Peacekeeping doesn't deal with issues but only focuses on keeping peace for the moment. Last Friday I wrote on the difference in peacekeeping and peacemaking: Give Me Some Peace... Help ....Fast,
Unaddessed conflict can destroy ministry or family vitality and longevity. When we fail to address conflict in a constructive manner, it can grow into a huge barrier and hindrance to strong relationships.
Peacemaking doesn't focus on present tranquility but is directly interested in seeking resoluton to the issues that created the conflict in the first place. Conflict resolution through peacemaking often has a short-term cost but yields a tremendous long-term benefit.
In his book, The Peacemaker, Ken Sande teaches the P A U S E principle as a practical acronym for proactively approaching others to resolve conflict:
Prepare yourself for the conversation
Affirm the other person's dignity and worth
Understand the interests of the other person
Search for creative solutions
Evaluate options as objectively and reasonably as possible
Once reconciliation has taken place, Sande also suggests each partner make four promises to each other as a way to avoid rehashing the same issues in the future:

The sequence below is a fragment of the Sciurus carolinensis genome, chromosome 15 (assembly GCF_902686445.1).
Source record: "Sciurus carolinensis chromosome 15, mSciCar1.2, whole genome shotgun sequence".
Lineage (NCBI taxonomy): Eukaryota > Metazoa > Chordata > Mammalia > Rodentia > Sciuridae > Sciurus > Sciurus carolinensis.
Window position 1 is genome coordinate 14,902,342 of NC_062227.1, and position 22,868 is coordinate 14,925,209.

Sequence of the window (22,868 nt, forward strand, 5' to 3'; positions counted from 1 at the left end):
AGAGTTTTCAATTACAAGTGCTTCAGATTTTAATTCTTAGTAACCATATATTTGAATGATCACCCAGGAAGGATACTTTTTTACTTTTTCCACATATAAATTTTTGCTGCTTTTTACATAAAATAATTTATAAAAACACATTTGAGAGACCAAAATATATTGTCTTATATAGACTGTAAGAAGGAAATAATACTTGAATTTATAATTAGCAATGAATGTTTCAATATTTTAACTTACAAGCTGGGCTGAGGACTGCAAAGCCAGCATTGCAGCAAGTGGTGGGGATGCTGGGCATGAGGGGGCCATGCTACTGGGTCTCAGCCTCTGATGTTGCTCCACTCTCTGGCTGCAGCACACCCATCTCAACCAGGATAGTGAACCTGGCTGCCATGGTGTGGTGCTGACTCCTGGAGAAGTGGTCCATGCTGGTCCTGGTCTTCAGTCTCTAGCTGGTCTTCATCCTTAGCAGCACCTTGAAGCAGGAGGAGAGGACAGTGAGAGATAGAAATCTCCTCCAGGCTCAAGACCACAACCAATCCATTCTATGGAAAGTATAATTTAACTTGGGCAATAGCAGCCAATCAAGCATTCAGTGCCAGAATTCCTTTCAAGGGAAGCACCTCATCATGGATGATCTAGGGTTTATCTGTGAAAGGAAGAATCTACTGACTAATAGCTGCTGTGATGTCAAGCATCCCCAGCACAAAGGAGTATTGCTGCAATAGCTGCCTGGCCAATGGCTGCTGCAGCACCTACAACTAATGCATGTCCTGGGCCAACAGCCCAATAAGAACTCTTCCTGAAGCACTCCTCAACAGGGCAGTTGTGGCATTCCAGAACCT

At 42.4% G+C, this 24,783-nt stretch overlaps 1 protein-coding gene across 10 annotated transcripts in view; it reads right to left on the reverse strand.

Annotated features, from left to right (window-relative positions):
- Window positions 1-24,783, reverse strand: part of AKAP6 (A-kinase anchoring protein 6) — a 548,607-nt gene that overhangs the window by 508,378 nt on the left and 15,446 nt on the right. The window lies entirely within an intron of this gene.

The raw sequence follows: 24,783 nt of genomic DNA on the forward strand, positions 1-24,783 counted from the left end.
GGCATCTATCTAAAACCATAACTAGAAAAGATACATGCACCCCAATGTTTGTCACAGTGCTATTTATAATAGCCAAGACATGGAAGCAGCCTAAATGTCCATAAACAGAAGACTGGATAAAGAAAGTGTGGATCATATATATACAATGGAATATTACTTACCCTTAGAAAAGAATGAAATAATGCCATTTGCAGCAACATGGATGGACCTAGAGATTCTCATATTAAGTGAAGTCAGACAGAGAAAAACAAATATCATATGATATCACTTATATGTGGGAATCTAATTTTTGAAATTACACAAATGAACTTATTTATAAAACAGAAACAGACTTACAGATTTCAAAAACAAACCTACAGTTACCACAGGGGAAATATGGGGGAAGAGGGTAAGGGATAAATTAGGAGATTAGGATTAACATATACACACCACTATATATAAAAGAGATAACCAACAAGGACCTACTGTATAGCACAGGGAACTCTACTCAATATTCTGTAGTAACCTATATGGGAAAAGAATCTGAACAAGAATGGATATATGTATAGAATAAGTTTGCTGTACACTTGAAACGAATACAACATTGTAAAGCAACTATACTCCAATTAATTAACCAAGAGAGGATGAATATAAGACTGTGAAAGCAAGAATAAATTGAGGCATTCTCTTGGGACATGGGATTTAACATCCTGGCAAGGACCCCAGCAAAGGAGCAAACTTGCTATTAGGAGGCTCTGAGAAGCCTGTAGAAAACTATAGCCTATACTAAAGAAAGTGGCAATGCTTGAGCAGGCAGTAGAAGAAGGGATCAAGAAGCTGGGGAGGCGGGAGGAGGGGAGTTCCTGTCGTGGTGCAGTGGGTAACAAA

1. I will not dwell on this incident
2. I will not bring up this incident again and use it against you
3. I will not talk to others about this incident
4. I will not allow this incident to stand between us or hinder our relationship
These peacemaking principles will help us not only to resolve conflict in a biblical way but also to keep bitterness from creeping into our ministries and families...
Ken Sande, The Peacemaker 3rd ed. Grand Rapids: Baker, 2004) pp. 267-68
Remember this is the Prince of Peace Season!!! He is our model, He is the greatest peacemaker.
Do you have the courage to be a peacemaker? Or are you just going to pull the covers over your "mess" while you try to keep the peace?